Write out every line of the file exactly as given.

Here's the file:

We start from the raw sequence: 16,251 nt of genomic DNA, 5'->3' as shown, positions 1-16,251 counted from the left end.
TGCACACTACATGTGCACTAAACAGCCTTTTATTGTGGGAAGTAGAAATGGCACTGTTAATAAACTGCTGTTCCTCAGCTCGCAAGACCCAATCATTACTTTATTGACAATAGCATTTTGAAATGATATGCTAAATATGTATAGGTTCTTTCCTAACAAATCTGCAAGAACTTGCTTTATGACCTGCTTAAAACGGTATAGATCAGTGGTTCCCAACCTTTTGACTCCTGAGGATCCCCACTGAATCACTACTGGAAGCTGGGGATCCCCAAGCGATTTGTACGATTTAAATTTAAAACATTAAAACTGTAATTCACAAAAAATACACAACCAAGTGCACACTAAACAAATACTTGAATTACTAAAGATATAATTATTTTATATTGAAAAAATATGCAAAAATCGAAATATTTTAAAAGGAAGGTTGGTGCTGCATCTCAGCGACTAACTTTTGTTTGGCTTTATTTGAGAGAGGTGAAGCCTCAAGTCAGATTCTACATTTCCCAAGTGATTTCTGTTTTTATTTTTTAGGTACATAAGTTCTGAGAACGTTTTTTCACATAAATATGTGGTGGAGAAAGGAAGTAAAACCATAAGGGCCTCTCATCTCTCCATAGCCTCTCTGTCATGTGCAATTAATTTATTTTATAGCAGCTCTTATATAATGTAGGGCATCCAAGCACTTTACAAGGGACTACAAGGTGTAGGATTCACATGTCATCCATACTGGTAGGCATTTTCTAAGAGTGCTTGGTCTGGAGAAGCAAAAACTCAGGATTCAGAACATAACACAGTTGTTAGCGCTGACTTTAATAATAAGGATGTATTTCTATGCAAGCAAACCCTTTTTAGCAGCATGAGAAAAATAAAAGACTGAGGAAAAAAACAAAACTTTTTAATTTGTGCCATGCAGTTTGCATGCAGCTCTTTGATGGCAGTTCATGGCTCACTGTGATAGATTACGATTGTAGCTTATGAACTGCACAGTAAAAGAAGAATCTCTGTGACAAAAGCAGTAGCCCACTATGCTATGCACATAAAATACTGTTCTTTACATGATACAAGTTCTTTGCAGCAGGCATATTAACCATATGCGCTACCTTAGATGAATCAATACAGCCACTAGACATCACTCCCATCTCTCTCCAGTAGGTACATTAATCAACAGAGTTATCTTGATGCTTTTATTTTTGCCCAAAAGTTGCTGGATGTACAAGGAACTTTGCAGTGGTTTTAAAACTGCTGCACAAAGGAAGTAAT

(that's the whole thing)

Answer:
We start from the raw sequence: 16,251 nt of genomic DNA, 5'->3' as shown, positions 1-16,251 counted from the left end.
TGCACACTACATGTGCACTAAACAGCCTTTTATTGTGGGAAGTAGAAATGGCACTGTTAATAAACTGCTGTTCCTCAGCTCGCAAGACCCAATCATTACTTTATTGACAATAGCATTTTGAAATGATATGCTAAATATGTATAGGTTCTTTCCTAACAAATCTGCAAGAACTTGCTTTATGACCTGCTTAAAACGGTATAGATCAGTGGTTCCCAACCTTTTGACTCCTGAGGATCCCCACTGAATCACTACTGGAAGCTGGGGATCCCCAAGCGATTTGTACGATTTAAATTTAAAACATTAAAACTGTAATTCACAAAAAATACACAACCAAGTGCACACTAAACAAATACTTGAATTACTAAAGATATAATTATTTTATATTGAAAAAATATGCAAAAATCGAAATATTTTAAAAGGAAGGTTGGTGCTGCATCTCAGCGACTAACTTTTGTTTGGCTTTATTTGAGAGAGGTGAAGCCTCAAGTCAGATTCTACATTTCCCAAGTGATTTCTGTTTTTATTTTTTAGGTACATAAGTTCTGAGAACGTTTTTTCACATAAATATGTGGTGGAGAAAGGAAGTAAAACCATAAGGGCCTCTCATCTCTCCATAGCCTCTCTGTCATGTGCAATTAATTTATTTTATAGCAGCTCTTATATAATGTAGGGCATCCAAGCACTTTACAAGGGACTACAAGGTGTAGGATTCACATGTCATCCATACTGGTAGGCATTTTCTAAGAGTGCTTGGTCTGGAGAAGCAAAAACTCAGGATTCAGAACATAACACAGTTGTTAGCGCTGACTTTAATAATAAGGATGTATTTCTATGCAAGCAAACCCTTTTTAGCAGCATGAGAAAAATAAAAGACTGAGGAAAAAAACAAAACTTTTTAATTTGTGCCATGCAGTTTGCATGCAGCTCTTTGATGGCAGTTCATGGCTCACTGTGATAGATTACGATTGTAGCTTATGAACTGCACAGTAAAAGAAGAATCTCTGTGACAAAAGCAGTAGCCCACTATGCTATGCACATAAAATACTGTTCTTTACATGATACAAGTTCTTTGCAGCAGGCATATTAACCATATGCGCTACCTTAGATGAATCAATACAGCCACTAGACATCACTCCCATCTCTCTCCAGTAGGTACATTAATCAACAGAGTTATCTTGATGCTTTTATTTTTGCCCAAAAGTTGCTGGATGTACAAGGAACTTTGCAGTGGTTTTAAAACTGCTGCACAAAGGAAGTAAT